Faith is Not a Feeling
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I've heard those in the church say in terms of walking by the Spirit "let peace be your guide". I believe such a disposition is not only unbiblical but is detrimental to the Christian walk. Really such a saying is the "Christian" version of the worldly saying "follow your heart". Scripture says just the opposite, that we are to walk by faith and not by what we feel, see, or experience (2 Cor. 5:7). Some of us even discredit our having faith because certain feelings are absent. Because we don't feel a certain way we conclude we must lack faith. This too is errant. Proverbs puts it this way:


He who trusts in his own heart is a fool,
But he who walks wisely will be delivered. - Proverbs 28:26

For example, when you sat down for breakfast this morning how did the chair make you feel? Did you feel joy, peace, excitement about sitting in it, or more likely, did you just sit in it while you were thinking about your food, or the day ahead? Or for that matter, while you ate your oatmeal were you overwhelmed with emotional joy about it? Or did you just eat it? Disclaimer: I hate oatmeal but I eat it. Here's what I'm getting at. Even though I hate oatmeal, when I sit down everyday to eat it I exhibit faith that one, it's not poisoned, two, it's good for me, and three, the chair i'm sitting in will hold me during this time. In all these things I exhibit what scripture defines as faith (Heb. 11:1) "assurance of things hoped for" (i.e. that my food isn't poisoned, and that it's good for me) and "conviction of things not seen" (i.e. that the chair is strong enough, that the company making the oatmeal did it according to US standards for food, etc). Where are my feelings? Well I hate oatmeal and I'm frustrated at how long it takes to eat (you can't scarf plain oatmeal...too awful). My feelings...irritated. Does the presence of my feelings signify the absence of my faith? Not at all. The fact I feel indifferent toward my chair, or even opposing feelings toward my oatmeal doesn't in anyway nullify the trust I'm exhibiting in both.


When God initially reaches us, He often, like immature babes, meets us on the level of feelings to woo us in...and it's great. And one day when we are with Him it will be unimaginable. But right now faith (not feelings) are what are precious to God (1 Pet. 1:7). Why? Well I digress, but because faith opens the door to grace (Rom. 4:16). I believe God actually uses feelings to refine faith for nobody feels good when they are "tested by fire" (1 Pet. 1:7).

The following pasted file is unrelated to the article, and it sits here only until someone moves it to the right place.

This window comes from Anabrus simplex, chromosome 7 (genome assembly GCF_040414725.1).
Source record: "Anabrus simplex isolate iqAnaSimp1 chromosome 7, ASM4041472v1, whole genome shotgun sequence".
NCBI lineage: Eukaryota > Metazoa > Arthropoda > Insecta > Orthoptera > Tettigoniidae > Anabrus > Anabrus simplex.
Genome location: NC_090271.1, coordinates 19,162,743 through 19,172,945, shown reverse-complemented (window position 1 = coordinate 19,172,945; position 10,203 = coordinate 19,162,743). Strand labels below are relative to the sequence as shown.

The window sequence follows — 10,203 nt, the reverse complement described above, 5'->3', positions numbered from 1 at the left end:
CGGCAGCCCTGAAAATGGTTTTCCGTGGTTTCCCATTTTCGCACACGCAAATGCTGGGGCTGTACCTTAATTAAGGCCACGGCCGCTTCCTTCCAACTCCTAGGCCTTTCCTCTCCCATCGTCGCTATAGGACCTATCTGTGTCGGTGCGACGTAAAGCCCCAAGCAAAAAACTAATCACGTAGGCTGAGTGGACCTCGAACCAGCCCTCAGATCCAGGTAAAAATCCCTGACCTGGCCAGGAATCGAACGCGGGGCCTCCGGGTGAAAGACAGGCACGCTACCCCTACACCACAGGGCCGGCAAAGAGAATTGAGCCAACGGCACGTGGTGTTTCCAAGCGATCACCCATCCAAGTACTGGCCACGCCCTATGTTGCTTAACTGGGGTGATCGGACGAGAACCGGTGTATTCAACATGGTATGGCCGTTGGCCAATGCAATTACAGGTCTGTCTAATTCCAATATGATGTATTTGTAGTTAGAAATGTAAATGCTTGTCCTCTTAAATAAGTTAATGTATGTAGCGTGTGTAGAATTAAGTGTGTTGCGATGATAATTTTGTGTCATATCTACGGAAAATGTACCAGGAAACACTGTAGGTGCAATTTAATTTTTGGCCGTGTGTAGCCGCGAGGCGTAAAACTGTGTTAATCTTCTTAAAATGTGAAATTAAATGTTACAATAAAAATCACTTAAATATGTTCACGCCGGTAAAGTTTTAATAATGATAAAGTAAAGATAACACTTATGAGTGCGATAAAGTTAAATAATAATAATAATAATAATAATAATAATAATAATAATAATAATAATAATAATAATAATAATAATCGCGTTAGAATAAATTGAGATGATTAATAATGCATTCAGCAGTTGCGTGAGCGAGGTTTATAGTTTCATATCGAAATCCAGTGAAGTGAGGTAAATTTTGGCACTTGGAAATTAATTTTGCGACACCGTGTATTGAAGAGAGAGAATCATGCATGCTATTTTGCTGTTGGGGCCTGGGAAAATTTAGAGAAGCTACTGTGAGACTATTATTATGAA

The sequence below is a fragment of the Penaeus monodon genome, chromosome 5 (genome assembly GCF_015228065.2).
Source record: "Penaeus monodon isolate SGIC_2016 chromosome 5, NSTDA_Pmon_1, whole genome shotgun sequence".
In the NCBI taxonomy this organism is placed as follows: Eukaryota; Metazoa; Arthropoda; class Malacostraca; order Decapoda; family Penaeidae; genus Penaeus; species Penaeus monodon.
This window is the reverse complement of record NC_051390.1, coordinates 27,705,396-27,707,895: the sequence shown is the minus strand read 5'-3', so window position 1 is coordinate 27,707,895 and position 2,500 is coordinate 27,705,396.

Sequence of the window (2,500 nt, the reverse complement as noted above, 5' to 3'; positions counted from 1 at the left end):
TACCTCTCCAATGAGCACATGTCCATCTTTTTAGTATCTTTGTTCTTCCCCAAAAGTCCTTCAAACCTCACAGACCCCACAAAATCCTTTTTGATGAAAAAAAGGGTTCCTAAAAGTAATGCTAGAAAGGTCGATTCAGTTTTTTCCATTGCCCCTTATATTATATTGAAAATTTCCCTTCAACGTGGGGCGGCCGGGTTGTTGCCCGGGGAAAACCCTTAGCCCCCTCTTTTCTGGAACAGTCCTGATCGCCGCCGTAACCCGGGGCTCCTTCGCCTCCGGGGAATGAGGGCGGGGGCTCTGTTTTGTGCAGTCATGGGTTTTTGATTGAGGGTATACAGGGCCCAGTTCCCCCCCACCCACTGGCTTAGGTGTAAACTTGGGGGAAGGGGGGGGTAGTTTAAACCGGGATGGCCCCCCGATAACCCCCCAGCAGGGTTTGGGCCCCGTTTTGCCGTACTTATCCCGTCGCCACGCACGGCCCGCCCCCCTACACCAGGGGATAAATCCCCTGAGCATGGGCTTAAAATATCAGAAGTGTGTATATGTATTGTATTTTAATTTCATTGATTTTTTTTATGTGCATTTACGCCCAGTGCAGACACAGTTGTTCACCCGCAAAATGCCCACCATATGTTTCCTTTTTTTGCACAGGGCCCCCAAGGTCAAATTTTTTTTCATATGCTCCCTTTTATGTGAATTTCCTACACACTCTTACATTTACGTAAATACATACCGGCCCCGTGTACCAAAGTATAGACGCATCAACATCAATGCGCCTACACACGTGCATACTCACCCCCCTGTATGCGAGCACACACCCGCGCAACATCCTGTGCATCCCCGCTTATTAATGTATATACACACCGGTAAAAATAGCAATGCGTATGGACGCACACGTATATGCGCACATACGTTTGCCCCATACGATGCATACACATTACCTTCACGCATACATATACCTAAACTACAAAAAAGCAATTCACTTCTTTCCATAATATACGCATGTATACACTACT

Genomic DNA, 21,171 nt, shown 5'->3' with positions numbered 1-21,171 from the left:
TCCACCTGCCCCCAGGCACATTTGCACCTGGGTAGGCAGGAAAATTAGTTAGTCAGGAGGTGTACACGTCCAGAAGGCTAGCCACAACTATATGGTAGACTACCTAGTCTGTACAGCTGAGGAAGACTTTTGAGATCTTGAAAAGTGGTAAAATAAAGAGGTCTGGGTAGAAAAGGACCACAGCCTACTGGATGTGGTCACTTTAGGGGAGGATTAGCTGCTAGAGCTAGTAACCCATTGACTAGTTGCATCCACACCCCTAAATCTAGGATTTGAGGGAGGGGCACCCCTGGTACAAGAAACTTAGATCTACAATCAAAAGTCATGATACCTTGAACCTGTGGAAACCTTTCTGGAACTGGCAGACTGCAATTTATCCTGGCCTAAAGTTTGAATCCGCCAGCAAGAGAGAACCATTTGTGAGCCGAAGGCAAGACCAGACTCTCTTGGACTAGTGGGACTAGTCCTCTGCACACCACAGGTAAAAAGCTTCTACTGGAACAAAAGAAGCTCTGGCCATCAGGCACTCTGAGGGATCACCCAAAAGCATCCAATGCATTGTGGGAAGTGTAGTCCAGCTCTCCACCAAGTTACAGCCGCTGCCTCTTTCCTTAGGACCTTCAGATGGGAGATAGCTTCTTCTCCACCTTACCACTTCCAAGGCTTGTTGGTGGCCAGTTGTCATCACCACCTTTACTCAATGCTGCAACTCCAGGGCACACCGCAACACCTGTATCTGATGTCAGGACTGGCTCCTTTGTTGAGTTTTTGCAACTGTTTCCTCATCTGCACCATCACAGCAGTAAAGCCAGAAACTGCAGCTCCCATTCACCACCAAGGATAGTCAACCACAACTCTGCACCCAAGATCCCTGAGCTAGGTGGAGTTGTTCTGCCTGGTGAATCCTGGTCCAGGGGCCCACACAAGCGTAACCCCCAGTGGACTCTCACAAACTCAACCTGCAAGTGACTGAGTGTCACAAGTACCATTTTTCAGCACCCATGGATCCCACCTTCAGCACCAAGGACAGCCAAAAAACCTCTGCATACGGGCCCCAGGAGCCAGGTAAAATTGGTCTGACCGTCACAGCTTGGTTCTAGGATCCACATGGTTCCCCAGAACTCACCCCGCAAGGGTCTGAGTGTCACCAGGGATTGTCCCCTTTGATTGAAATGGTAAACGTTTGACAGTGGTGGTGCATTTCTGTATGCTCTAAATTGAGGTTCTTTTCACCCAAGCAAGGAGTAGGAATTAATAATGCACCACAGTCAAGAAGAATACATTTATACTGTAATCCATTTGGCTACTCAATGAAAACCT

Unfortunately today feelings have been given more credit than they should and they've been given authority where they have none. To those with Anxiety & OCD struggles I actually wrote an article on wrestling with this very thing. But we're not alone in our wrestlings, many times in scripture we see Godly men warring with their feelings so we shouldn't be surprised that we are too. We Christians often want to feel our way into faith. We are waiting to feel first, then we will trust. But this is grotesquely out of order. Feelings come after faith, not before. I like how Billy Graham put it, "fact, faith, and feeling. They come in this order, and the order is essential". Elsewhere (in one of his books, if memory serves me) Graham wrote, we walk by faith and feelings will be pulled into alignment. In light of this consider what David wrote.


For You, O Lord of hosts, the God of Israel, have made a revelation to Your servant, saying, ‘I will build you a house’; therefore Your servant has found courage to pray this prayer to You. - 2 Samuel 7:27

As implied, David felt unworthy of such a blessing from God. However after making a deliberate choice to take God at His word David then found courage. Not before. When you see "therefore" in the bible it means what is about to come is originating from what came previously. God said it (fact), David chose to trust God's word (faith), David then found courage (feeling). Courage is an interesting word in itself and it's not to be confused with bravery. Bravery is the ability to confront pain, danger, or attempts of intimidation without any feeling of fear. Courage, on the other hand, is the ability to undertake an overwhelming difficulty or pain despite the eminent and unavoidable presence of fear. Bravery is an inherent characteristic; it doesn't involve much thinking and manifests itself as second nature in those who are brave, this is unfortunately what many Christians are seeking. Courage is a result of mindfulness, it's an act of the will to press on despite one's fears. This was the state of the Apostle Paul.


I was with you in weakness and in fear and in much trembling, - 1 Corinthians 2:3


Paul himself asked God to take away this tormentor (2 Cor. 12:7-8), but God didn't want Paul to be brave, but rather to rely on Christ despite his weaknesses.


Because of the surpassing greatness of the revelations, for this reason, to keep me from exalting myself, there was given me a thorn in the flesh, a messenger of Satan to torment me—to keep me from exalting myself! Concerning this I implored the Lord three times that it might leave me. And He has said to me, “My grace is sufficient for you, for power is perfected in weakness.” Most gladly, therefore, I will rather boast about my weaknesses, so that the power of Christ may dwell in me. 10 Therefore I am well content with weaknesses, with insults, with distresses, with persecutions, with difficulties, for Christ’s sake; for when I am weak, then I am strong. - 2 Corinthians 12:7-10